Sunday, July 28, 2013

A is for pomegranate.

(From 24 July 2013)
Only two days in and my Nepali language skills have grown exponentially. Learning how to write devanagari (deh-van-AG-ar-e) script reminds me of learning to count in other bases. Not knowing the basics- like the alphabet- is humbling, but already understanding the larger concept makes progress exhilaratingly quick.
Today we learned our first phonemes: a, aa, ka, kaa, ma, and maa. There’s a picture below with some of the devanagari characters, the English letter(s) they represent, and an English word where the beginning sound is a good approximation of the phoneme. (Keep in mind that I'm just learning to write the characters, let alone write them on the touch screen of my computer!)

The best part is learning the Nepali words that typically go with each letter. A is for anaar (pomegranate), AA is for aama (mother), KA is for kamal (lotus flower), and MA is for maachhaa (fish). It’s a weird concept to wrap your head around.

Besides learning how to read and write, we have also done a lot of work with listening and speaking. Mostly key phrases and simple conversations, but even a few words in Nepali can help you get the lower “local prices” as opposed to the much higher amounts casually paid by unassuming tourists. Someday when the internet is being cooperative I will try to upload a video so you can hear ali ali (a little) Nepali.

Friday, July 26, 2013

Preparing to Teach

(From 22 July 2013)
Today was the first day of orientation. We reviewed Fulbright policies and opened a bank account this morning. Then we ate a delicious lunch including my first daal bhat. I’m working on readjusting to super spicy foods, like I ate with my host family in Cameroon, and Everest sized portions. The afternoon was our first of many trainings with Christine Stone.
Remember that song from Aladdin? Something about “you’ve never met a guy like me” – that is Christine. She has been in Nepal for 30-something years working with students and teachers and even doing some government curriculum work. (I already love her because she has held many of my dream jobs!) Her British accent makes her especially charming, and to complete the picture she rides around Kathmandu on a bicycle with her border collie running alongside. Oh, and did I mention she’s in her seventies!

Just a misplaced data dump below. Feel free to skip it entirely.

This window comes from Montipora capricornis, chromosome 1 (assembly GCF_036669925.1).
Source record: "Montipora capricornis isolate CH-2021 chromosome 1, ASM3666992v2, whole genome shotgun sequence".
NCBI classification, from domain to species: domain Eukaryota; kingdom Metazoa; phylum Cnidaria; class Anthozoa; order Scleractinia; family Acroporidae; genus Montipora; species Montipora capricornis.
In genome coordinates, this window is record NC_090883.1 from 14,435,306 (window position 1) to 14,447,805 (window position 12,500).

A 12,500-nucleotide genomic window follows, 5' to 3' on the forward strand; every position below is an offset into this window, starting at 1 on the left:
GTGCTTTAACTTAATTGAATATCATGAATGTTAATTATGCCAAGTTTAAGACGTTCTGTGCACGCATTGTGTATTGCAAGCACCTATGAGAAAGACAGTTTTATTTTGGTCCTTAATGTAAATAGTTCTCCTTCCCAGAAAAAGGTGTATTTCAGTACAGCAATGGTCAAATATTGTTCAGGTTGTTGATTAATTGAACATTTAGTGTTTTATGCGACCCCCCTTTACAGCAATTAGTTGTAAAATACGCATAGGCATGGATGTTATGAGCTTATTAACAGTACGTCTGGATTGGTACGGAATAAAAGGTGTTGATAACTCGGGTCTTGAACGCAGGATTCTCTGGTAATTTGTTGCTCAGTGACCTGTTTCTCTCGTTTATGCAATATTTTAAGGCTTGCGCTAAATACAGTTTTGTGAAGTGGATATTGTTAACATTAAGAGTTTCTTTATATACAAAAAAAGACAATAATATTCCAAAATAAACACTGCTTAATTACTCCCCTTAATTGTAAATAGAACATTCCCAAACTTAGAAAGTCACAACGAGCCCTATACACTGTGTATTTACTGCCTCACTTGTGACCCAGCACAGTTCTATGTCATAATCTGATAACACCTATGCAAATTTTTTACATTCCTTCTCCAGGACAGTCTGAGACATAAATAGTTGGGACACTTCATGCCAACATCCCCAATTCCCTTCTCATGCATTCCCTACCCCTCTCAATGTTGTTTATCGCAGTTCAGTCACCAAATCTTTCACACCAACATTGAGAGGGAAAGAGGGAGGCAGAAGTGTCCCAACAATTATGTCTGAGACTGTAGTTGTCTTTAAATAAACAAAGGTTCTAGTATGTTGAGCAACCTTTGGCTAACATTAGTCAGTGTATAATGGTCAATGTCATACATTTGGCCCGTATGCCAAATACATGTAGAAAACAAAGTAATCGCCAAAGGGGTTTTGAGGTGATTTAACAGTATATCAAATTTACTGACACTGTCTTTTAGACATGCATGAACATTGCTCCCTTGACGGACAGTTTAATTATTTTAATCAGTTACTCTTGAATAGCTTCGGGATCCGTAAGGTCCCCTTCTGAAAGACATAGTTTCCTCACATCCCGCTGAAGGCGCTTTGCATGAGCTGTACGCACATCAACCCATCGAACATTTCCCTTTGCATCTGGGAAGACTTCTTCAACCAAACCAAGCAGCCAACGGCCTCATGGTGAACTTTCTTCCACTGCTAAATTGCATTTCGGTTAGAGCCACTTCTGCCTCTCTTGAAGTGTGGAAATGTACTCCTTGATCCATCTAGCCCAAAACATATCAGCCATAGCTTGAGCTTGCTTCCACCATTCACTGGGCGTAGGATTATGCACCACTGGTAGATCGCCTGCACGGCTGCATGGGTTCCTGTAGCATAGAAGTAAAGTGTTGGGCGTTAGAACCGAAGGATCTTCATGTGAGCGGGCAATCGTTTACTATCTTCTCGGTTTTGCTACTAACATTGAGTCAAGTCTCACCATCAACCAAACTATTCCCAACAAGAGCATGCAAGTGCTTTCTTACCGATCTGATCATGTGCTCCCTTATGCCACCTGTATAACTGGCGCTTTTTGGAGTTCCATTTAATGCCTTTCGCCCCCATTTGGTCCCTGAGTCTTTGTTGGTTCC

On top of being a fascinating, and funny, person, Christine also has such a deep wisdom to share. Listening to her speak about Nepal evoked myriad expressions. She clearly has a pure love for this country and its people. She balances respect for Nepali culture with an urgent desire to bring outside ideas into classrooms where learning is rarely student-centered.
Standing with Christine and the box of flashcards she gave all of us.
Listening to Christine describe the various classrooms she has taught in, and the relationships she has built with students – my chest felt like it would explode with anticipation. I feel the same way I did in the weeks leading up to student teaching; ready to try, ready to fail, ready to learn, ready to teach.

There is no way for me to know what kind of impact, if any, I will have in my school. More often I think about how this experience will influence the way I relate to students in the United States. But even though I’m not working towards a specific objective, I have never been so confident that I am where I am meant to be. 

“The best days of your life are now.”

Wednesday, July 24, 2013

One Quick Update

I'm definitely getting settled and really enjoying my time in Kathmandu. It's a beautifully disgusting, muddy, fascinating, welcoming, and wonderful city.

A view of the city and the mountains.

Standing in front of the Fulbright building with my new bag.

Dinner with Toni Mullens, the English Language Fellow in Nepal, and her husband.
It appears that my access to the internet will be limited to times when I have wifi access, and next week we head to Gorkha so I'm not sure how frequent that will be. But now that I'm over my jet lag I'll try to keep the posts coming :)

If you are praying, keep myself and my friend Sydney on your minds. (Sydney is the one at the head of the table in the picture above.) We enjoyed some delicious lemon iced tea last night, assured that the ice was safe, and it hasn't really been sitting well with either of us. Nothing terribly unusual, but a bummer none the less. Fortunately we are headed to the clinic for a medical briefing this afternoon so we'll be able to get any answers to our relevant questions.


Monday, July 22, 2013


“…there are times I am bewildered by each mile I have traveled, each meal I have eaten, each person I have known, each room in which I have slept. As ordinary as it all appears, there are times when it is beyond my imagination.” Jhumpa Lahiri